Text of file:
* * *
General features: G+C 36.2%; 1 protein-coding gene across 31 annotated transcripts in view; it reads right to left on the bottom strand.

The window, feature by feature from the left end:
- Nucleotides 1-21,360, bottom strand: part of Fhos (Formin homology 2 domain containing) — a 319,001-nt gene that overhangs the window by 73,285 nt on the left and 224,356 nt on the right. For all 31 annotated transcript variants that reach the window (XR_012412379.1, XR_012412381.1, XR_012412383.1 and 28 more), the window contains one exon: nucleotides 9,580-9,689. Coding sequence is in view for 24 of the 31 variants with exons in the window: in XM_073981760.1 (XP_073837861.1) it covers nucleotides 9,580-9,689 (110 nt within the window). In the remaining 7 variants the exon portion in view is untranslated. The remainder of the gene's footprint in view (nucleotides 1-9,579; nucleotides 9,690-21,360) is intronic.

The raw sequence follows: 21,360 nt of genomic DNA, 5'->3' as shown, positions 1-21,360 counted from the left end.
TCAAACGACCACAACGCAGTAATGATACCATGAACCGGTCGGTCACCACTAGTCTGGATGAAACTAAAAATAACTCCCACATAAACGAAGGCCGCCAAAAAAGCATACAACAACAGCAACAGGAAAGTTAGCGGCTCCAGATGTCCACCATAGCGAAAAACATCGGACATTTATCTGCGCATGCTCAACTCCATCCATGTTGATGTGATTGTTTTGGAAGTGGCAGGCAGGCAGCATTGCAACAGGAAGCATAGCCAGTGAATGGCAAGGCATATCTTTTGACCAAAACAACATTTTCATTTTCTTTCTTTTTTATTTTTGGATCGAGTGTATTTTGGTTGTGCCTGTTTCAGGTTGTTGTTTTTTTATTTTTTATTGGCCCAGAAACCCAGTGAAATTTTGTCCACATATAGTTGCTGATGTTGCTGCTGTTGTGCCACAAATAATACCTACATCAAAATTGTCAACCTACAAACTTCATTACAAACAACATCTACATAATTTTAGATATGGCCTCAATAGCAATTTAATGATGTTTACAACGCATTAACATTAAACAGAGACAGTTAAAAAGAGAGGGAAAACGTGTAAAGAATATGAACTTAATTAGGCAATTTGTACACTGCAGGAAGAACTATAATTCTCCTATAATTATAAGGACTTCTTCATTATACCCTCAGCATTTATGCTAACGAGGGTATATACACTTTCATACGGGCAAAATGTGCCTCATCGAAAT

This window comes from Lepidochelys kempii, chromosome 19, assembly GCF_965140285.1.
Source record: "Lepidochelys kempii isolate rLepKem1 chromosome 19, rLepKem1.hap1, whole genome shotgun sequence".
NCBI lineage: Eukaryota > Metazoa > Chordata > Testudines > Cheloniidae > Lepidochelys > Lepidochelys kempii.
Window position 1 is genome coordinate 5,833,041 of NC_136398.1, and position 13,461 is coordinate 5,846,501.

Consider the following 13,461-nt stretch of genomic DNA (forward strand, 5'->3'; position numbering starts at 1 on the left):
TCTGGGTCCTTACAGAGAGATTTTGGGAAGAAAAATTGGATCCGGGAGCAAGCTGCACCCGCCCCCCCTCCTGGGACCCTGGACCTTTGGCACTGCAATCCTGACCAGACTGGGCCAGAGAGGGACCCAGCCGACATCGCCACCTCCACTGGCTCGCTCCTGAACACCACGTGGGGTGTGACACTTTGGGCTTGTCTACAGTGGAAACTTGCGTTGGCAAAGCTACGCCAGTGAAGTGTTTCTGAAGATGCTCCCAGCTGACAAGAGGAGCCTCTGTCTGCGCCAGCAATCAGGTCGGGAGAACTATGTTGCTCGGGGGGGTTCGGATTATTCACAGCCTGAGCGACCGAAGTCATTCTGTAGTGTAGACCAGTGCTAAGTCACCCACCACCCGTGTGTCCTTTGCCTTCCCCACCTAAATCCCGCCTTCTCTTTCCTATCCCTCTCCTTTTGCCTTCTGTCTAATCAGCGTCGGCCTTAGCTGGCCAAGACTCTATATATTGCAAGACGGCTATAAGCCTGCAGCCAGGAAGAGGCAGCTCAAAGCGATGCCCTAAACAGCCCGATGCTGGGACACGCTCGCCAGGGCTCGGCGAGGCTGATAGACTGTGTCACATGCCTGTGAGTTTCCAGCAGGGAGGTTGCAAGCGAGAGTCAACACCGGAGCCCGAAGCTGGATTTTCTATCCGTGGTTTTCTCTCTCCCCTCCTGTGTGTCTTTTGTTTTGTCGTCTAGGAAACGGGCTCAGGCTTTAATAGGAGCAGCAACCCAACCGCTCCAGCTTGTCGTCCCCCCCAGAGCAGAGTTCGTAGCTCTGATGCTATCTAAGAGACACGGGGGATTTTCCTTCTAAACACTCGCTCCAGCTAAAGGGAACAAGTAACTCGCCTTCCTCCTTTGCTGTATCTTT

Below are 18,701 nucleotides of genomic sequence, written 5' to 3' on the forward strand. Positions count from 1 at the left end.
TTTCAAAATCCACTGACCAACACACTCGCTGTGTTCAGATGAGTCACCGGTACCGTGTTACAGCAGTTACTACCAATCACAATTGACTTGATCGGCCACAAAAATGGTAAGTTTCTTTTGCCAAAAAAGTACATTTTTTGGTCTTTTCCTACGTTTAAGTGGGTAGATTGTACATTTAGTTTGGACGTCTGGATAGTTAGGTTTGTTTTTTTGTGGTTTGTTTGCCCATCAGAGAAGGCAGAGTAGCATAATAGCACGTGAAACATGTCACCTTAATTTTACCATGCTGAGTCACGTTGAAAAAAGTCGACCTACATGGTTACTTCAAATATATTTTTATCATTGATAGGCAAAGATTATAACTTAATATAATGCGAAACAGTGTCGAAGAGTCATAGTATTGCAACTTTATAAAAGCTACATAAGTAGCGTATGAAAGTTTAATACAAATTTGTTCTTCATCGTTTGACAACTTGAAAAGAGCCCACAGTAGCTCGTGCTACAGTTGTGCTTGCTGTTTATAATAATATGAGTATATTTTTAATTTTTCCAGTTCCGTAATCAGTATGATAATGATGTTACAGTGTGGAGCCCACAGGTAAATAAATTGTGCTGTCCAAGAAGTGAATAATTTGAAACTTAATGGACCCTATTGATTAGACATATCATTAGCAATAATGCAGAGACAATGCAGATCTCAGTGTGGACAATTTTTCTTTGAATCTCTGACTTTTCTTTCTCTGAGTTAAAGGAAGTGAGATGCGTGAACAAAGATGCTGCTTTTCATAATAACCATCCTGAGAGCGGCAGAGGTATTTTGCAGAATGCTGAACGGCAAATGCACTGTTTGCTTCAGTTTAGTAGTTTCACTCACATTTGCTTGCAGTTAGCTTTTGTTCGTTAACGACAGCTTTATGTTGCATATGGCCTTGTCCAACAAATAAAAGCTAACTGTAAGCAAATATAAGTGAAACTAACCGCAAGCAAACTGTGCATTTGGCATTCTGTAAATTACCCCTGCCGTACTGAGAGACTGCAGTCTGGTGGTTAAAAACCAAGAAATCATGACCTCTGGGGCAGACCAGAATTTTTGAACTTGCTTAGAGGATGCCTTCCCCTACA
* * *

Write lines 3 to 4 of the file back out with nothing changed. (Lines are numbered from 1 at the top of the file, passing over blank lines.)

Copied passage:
- Nucleotides 1-21,360, bottom strand: part of Fhos (Formin homology 2 domain containing) — a 319,001-nt gene that overhangs the window by 73,285 nt on the left and 224,356 nt on the right. For all 31 annotated transcript variants that reach the window (XR_012412379.1, XR_012412381.1, XR_012412383.1 and 28 more), the window contains one exon: nucleotides 9,580-9,689. Coding sequence is in view for 24 of the 31 variants with exons in the window: in XM_073981760.1 (XP_073837861.1) it covers nucleotides 9,580-9,689 (110 nt within the window). In the remaining 7 variants the exon portion in view is untranslated. The remainder of the gene's footprint in view (nucleotides 1-9,579; nucleotides 9,690-21,360) is intronic.

The raw sequence follows: 21,360 nt of genomic DNA, 5'->3' as shown, positions 1-21,360 counted from the left end.